Iran analysts or pro-Tehran advocates?
Hassan Dai

Does the Iranian regime need a press bureau in Washington? Not necessarily.

There are already a large number of "Iran analysts" and pundits that do the job efficiently. A good example is the reaction to Obama administration's decision to denounce Tehran ties with al-Qaeda.

On July 28, Treasury Department designated six al-Qa’ida operatives for terrorism-related financial sanctions, see here. They were involved in transiting money and operatives for al-Qa’ida to Pakistan and Afghanistan. This was a “secret deal” between the Iranian government and al-Qa’ida, whereby Tehran allowed the terrorist group to use Iranian territory in the course of moving money and personnel.

The pundits were faster than Tehran to react in denouncing the administration and defendeding the Iranian regime. I chose three typical examples:

Brabara Slavin wrote in Foreign Policy, Jim Lobe responded in IPS News and Flint and Hillary leverett wrote in Race for Iran. Their arguments are similar, outdated and simply pro-Tehran.

They argue that the administration has hyped the facts, misrepresented the reality, paved the road for neocons who seek war with Iran and finally they argue that Tehran has good reason to befriend the terrorist organization because the US is pressuring and threatening the regime.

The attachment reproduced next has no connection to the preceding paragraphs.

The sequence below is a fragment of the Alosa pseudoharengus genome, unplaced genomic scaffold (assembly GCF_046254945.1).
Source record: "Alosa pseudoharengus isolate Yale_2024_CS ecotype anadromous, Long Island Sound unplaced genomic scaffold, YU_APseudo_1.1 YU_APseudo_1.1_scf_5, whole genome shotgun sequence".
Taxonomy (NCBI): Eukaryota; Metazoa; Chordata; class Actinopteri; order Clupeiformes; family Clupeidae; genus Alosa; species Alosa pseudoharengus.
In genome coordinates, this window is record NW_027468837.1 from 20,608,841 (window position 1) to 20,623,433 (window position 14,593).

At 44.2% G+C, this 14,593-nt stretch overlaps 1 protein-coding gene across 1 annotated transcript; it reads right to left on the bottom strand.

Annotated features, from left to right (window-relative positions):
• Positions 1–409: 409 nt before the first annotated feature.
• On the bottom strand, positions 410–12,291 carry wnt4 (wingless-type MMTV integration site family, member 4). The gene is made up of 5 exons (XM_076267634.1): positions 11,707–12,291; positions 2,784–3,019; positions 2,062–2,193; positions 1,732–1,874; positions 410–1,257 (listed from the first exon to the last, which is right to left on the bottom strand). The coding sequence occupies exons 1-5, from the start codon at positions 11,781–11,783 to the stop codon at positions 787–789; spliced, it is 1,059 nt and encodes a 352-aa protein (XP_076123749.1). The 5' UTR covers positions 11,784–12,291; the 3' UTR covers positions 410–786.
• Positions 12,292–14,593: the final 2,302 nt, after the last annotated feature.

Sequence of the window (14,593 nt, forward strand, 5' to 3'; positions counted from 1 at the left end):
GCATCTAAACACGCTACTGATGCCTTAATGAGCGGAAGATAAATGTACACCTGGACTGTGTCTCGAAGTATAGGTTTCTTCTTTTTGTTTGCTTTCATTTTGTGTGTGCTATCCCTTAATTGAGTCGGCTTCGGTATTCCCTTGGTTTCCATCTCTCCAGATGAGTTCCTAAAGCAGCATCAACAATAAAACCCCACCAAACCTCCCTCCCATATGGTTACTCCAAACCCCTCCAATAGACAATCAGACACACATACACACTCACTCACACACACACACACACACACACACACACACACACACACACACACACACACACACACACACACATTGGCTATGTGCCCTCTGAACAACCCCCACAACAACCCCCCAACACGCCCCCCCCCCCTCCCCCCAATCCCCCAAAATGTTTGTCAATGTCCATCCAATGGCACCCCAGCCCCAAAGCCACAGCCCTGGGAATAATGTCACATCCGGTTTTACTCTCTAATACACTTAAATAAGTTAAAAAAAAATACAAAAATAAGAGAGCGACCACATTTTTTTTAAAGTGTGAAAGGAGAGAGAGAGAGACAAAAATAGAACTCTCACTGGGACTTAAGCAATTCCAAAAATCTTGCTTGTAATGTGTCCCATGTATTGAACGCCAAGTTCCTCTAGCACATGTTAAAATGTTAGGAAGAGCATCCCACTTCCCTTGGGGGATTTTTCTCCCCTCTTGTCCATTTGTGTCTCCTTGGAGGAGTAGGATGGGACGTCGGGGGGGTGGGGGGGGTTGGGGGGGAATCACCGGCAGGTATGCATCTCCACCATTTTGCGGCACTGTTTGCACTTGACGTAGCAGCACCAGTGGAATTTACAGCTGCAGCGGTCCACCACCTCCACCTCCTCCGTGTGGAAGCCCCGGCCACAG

I bring a few short quotes from these three "analysts" to show that Tehran does not really need a PR service in Washington:

Leveretts: "Not even the George W. Bush Administration was prepared to make concrete accusations that the Islamic Republic was deliberately facilitating al-Qa’ida’s terrorist activities. Now, however, the Obama Administration is advancing specific, on-the-record charges that Iran is helping al-Qa’ida. There is no reason for anyone to have any confidence that official Washington “knows”, in any empirically."

Barbara Slavin: "When the undersecretary talked about a 'secret deal,' that was probably an inappropriate phrase," said Paul Pillar, a retired veteran CIA analyst who served as national intelligence officer for the Near East and South Asia under the Bush administration. He called this a "tendentious way" of describing al Qaeda-Iran ties.

There is, however, a danger that such rhetoric will only give new ammunition to the hawks and increase pressure on the administration to take military action -- or risk looking weak if it does not. After all, the Bush administration made the case for war in Iraq using the same three issues Obama has raised against Iran -- weapons of mass destruction, support for terrorism, and abuse of human rights."

Jime Lobe: Nonetheless, the statement is almost certain to increase pressure from neo-conservatives and other hawks, especially Republicans in Congress, to take stronger action against Tehran, according to some observers here who noted that allegations that tied Saddam Hussein to Al-Qaeda was a critical element in rallying the U.S. public behind war with Iraq eight years ago."

Source: www.iranianlobby.com

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